Alexandra Reeve Givens
Executive Director, Georgetown Law Institute for Technology Law & PolicyShow Popup
University ProvostShow Popup
Director, Ethics LabShow Popup
Director, Center for Security and Emerging TechnologyShow Popup
Executive Director, Georgetown Law Center on Privacy & TechnologyShow Popup
Faculty Director, Georgetown Law Center on Privacy & TechnologyShow Popup
Professor, Computer Science Department & Massive Data InstituteShow Popup
Executive Vice President & Dean of the Law CenterShow Popup
Chair, Department of Computer ScienceShow Popup
Interim Executive Director, Beeck Center for Social Impact and InnovationShow Popup
Director of the Beeck Center for Social Impact and Innovation’s Data + Digital Portfolio, Director of the Digital Service CollaborativeShow Popup
Program Director and Teaching Professor
Founding Director, Center for Privacy & Technology
Dean, McCourt School of Public Policy
Senior Ethicist and Assistant Research Professor, Ethics Lab
Professor, Departments of Neurology and Biochemistry; Chief, Neuroethics Studies Program, Pellegrino Center for Clinical Bioethics
Adjunct Faculty, Communications, Culture & Technology Graduate Program
Assistant Professor of Practice and Assistant Director, Ethics Lab
Associate Professor, Communications, Culture & Technology Graduate Program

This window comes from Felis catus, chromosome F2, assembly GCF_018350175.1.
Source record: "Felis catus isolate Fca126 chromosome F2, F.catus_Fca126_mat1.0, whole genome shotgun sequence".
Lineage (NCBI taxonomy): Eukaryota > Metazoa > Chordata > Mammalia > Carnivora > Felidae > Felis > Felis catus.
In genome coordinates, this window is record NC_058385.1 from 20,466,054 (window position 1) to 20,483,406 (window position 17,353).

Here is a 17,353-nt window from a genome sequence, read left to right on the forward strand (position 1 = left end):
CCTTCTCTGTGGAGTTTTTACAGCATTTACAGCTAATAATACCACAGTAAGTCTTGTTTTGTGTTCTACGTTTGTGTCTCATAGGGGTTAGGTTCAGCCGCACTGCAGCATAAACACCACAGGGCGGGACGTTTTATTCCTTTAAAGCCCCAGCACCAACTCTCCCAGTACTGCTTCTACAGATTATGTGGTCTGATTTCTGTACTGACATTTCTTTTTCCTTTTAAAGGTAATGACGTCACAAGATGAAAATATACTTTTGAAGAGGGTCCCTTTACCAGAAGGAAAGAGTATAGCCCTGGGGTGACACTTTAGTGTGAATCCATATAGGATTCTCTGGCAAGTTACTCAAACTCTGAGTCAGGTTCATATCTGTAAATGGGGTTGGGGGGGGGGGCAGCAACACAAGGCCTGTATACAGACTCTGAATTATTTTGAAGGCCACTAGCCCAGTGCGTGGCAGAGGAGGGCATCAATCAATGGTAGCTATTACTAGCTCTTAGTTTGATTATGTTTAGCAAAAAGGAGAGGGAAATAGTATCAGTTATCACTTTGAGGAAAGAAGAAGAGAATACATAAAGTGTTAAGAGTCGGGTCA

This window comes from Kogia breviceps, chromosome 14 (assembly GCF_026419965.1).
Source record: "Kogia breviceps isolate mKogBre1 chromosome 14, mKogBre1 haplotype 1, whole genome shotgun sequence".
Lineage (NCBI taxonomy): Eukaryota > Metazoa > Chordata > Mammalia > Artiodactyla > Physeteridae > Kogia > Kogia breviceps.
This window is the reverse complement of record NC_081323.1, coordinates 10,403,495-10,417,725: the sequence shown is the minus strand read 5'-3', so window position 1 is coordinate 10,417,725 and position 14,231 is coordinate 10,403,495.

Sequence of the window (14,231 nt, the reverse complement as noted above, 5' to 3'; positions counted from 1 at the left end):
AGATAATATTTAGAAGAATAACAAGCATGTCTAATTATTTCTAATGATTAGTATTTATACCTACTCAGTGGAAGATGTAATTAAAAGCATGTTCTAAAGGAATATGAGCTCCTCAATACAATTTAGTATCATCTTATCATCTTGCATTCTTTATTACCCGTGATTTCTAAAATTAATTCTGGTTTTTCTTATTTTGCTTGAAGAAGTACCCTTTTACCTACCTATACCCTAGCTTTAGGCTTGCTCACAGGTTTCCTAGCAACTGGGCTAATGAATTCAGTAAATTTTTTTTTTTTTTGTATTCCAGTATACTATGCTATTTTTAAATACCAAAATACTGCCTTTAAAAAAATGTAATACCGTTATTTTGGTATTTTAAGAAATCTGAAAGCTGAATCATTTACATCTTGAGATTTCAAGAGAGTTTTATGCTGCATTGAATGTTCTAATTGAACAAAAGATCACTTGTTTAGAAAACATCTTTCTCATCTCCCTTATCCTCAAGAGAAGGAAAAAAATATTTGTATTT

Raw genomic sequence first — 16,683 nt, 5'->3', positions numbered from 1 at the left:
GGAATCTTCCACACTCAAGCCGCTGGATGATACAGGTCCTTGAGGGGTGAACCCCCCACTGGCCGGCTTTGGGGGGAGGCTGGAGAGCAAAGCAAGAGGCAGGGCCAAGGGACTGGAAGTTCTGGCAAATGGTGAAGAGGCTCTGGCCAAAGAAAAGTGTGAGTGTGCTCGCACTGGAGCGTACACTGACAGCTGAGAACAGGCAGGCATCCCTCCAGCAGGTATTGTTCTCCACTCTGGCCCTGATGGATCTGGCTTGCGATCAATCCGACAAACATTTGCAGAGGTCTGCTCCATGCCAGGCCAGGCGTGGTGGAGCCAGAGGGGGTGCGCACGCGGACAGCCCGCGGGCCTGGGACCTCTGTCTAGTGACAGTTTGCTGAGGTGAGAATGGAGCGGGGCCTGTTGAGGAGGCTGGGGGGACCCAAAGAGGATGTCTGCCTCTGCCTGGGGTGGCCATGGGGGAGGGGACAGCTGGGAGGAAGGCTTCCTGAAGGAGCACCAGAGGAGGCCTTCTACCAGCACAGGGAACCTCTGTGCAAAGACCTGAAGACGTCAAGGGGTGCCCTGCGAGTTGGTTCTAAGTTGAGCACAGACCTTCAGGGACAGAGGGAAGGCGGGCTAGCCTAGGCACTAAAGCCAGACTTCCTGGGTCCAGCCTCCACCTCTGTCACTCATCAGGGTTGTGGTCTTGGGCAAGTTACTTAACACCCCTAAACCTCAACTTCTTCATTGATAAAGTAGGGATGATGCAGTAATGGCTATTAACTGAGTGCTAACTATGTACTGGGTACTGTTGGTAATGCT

Chief Data Scientist, Georgetown University Medical Center
Professor and Robert L. McDevitt, K.S.G., K.C.H.S. and Catherine H. McDevitt L.C.H.S. Term Chair in Computer Science
Executive Director, Beeck Center for Social Impact & Innovation
Assistant Professor, School of Foreign Service
Alexandra Reeve Givens
Executive Director, Georgetown Law Institute for Technology Law & Policy
Alexandra Givens is the founding Executive Director of the Georgetown Law Institute for Technology Law & Policy. She previously served as Chief Counsel for IP and Antitrust to the Senate Committee on the Judiciary and to its Chairman/Ranking Member, Senator Patrick Leahy (D-Vt.). She advised Senator Leahy and developed legislative strategy on matters including patent reform, federal trade secrets legislation, net neutrality, First Amendment issues surrounding online speech, access to medicines, and oversight of mergers and antitrust policy. She previously was a litigator at Cravath, Swaine & Moore in New York City.